Goodbye, Ji-Sung Park

Ji-Sung Park isn’t a gifted footballer, but not for want of trying. Manchester United’s first Korean player is also Manchester United’s most endearing try-hard, their most blatant commercial maneuver and their most bizarre success story. When Rafa Benitez bought Dirk Kuyt and then immediately shifted him to an unnatural wing position, he probably had Ji-Sung Park in mind, which – considering that United and Liverpool are about as friendly as Olof Mellberg at the full moon – says a lot, and not just about capitalism.

As you may have heard, the Ji-Sung Park Old Trafford fantasy, packaged and sold to millions of hopeful Seoul teenagers, is about to come screeching back to earth in a burst of super-charged dream-busting so powerful that it will probably blow the roof off Loftus Road, a quaint stadium in the middle of a quiet London neighborhood terrifically unsuited for this type of cosmic event. For legions of gullible Korean teenagers, Park’s transfer to QPR will probably be heartbreaking, maybe life-changing, and certainly soul-destroying. United scarves will burn tonight.

For a man whose right to play football for Manchester United has been questioned constantly by a cohort of cynical newspapermen convinced that he was bought more for his marketability than for his playing ability, seven years at arguably England’s most successful club, but indisputably England’s most successful club over those seven years, represents a fair old career. Compared to the career of United’s other notable “commercial” recruit, Chinese striker Dong Fangzhou, Park’s tenure looks even more impressive.

Park broke into the United first team through sheer persistence. So what if he couldn’t keep up with Nani’s juggling, or was blinded by Ronaldo’s stepovers? No one expected Park to be skillful. Occasionally, he’d score a great goal, and, as one, the entire Stretford End would gasp, gawk and stare suspiciously: He’s not supposed to do that, is he? Park was always so predictable in his mundane effectiveness that every time he did something extraordinary, fans’ initial excitement dissipated in confusion. Watching Park dribble past three players wasn’t just surprising, — it felt wrong, almost as if this particular professional footballer, the captain of his country and a Champions League winner, couldn’t copy his talented peers without breaking some law of footballing physics.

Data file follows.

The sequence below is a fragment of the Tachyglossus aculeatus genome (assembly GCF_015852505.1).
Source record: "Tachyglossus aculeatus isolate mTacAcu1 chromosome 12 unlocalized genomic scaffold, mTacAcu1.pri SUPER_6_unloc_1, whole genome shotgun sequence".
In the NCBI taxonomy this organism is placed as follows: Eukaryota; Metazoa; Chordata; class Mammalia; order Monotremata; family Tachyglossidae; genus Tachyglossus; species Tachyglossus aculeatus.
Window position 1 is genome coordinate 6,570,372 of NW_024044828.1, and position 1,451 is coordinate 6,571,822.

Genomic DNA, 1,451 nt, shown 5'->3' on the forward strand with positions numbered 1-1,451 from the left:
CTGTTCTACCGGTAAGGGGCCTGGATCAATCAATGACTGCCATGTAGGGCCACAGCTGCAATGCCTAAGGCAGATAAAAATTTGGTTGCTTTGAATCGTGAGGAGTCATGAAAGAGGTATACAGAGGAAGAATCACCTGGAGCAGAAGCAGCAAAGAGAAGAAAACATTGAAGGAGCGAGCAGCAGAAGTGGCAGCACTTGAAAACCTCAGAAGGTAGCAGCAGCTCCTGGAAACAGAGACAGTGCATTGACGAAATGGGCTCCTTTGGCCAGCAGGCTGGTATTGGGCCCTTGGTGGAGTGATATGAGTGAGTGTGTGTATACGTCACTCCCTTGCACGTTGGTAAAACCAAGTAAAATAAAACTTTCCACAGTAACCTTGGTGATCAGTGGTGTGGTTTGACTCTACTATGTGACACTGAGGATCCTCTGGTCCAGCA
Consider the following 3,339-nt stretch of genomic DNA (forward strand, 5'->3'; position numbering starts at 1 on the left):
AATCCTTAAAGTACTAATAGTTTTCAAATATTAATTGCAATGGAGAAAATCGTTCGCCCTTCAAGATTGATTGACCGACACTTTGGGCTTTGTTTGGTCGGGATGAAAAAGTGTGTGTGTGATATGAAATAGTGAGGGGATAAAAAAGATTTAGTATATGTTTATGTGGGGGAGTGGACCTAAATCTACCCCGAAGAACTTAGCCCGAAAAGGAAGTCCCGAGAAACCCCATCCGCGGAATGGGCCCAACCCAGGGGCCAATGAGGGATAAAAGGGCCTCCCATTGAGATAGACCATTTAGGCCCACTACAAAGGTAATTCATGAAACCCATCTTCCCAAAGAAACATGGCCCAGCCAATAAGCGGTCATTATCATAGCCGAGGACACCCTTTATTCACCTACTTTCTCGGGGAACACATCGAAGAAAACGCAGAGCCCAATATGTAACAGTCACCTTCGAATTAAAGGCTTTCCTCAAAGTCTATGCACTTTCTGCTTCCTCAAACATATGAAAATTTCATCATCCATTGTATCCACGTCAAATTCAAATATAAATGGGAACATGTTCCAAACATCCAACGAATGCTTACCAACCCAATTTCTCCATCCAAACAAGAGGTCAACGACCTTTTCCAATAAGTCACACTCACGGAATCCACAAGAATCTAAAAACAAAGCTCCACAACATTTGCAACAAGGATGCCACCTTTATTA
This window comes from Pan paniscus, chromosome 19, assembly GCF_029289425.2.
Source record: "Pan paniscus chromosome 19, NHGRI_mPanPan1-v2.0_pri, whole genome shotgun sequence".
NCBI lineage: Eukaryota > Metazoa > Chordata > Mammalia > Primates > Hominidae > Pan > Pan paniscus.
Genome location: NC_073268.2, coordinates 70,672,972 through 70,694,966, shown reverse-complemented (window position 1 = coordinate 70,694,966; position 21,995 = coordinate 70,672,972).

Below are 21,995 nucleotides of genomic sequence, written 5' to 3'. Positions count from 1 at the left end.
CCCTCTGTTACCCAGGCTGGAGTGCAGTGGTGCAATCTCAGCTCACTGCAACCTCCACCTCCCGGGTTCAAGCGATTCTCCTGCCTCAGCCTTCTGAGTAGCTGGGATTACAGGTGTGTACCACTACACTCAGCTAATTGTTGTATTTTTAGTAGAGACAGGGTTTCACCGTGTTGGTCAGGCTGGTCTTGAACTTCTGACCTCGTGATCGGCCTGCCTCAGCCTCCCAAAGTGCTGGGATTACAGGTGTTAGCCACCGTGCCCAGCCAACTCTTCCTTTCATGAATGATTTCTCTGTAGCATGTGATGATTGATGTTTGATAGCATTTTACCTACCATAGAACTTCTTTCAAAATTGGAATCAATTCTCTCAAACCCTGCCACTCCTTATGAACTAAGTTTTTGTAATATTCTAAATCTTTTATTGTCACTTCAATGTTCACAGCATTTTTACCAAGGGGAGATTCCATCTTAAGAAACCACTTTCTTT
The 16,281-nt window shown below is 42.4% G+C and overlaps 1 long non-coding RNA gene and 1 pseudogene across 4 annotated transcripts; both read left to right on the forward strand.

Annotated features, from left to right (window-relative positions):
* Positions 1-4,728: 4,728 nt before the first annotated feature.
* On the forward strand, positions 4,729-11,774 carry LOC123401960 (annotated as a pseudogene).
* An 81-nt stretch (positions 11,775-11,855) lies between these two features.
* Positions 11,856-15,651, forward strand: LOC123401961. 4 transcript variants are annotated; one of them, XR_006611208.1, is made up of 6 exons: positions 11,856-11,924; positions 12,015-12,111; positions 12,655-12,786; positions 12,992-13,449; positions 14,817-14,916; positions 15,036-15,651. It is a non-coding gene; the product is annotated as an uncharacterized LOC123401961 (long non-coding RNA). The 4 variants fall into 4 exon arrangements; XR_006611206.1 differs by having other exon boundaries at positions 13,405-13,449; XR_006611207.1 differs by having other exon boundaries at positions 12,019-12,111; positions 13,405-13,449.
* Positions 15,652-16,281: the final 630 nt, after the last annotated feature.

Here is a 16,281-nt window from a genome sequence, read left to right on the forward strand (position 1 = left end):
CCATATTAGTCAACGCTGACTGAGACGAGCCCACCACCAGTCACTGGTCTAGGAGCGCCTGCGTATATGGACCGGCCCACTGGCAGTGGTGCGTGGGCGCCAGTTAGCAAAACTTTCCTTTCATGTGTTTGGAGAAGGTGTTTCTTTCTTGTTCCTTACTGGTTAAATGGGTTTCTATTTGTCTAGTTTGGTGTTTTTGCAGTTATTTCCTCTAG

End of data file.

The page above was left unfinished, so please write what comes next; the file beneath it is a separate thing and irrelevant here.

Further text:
Whenever Sir Alex needed a guy to perform a man-marking job, he called on Park. Whenever he wanted a winger to track a dangerous opposition fullback, he started Park. When United ground out a 1-0 win over Barcelona in the semifinals of the 2008 Champions League, Park was the man of the match, not because he made any significant attacking contribution – Paul Scholes scored the game’s only goal – but because he ran about a lot, generally looked busy and always seemed useful. (The referee blew the final whistle after Barcelona failed to equalize from a dangerous set-piece. From the moment the ball was cleared, it was obvious that the referee meant to blow. Park chased the clearance anyway.)

He just ran. And ran. And ran. Although skill, technique and intelligence are by far football’s most potent weapons, fans and coaches still love to glorify “the workhorse.” Over the years, Manchester United supporters have enjoyed their fair share of star talent – Best, Charlton, Cantona, Beckham, Ronaldo, Rooney – but they still keep a special place in their hearts for honest workers like Park.

According to MUTV-exclusive-all-access-meet-the-players lore, Park has forged an unlikely friendship with United defender and World Cup mutiny leader Patrice Evra. They’re inseparable, or so teammates say. So not only did Park succeed in establishing himself as a fan favorite, but he also buddied up with the most rebellious member of United’s squad, thereby nullifying a destructive personality. It’s hard not to see Park as a necessary cog in Ferguson’s grand football machine.

Manchester United recently unveiled their kit for the 2012/13 Premier League season. The jersey features a plaid, “textile” design, which “echoes Manchester’s industrial past” — you know, it’ll resonate with the common folk. All that We Are The Real Manchester rhetoric was supposed to be City’s thing. But now that their stadium is named after an Arab airline, their best player is a Spanish World Cup winner, and their transfer expenditures far exceed United’s, the Real Manchester tag no longer fits. But if there’s one player who embodies those down-to-earth, no-frills values, it’s Ji-Sung Park. According to some, he’s a walking, talking, football-playing advertisement, the guy who sells shirts in Asia. How apt, then, that his industrial style of play should be the essence of United’s latest commercial stunt.

Obviously, it takes more than passion and stamina to play for Manchester United. This is professional football, however amateur QPR looked last season. But Ji-Sung Park won’t be remembered for his underrated finishing, positional sense or physical strength. United fans will never forget that Park always ran. That memory will outlast his time at QPR. And if the Old Trafford crowd squints really, really hard, maybe they’ll see his ghostly silhouette, still running, still working for the cause.

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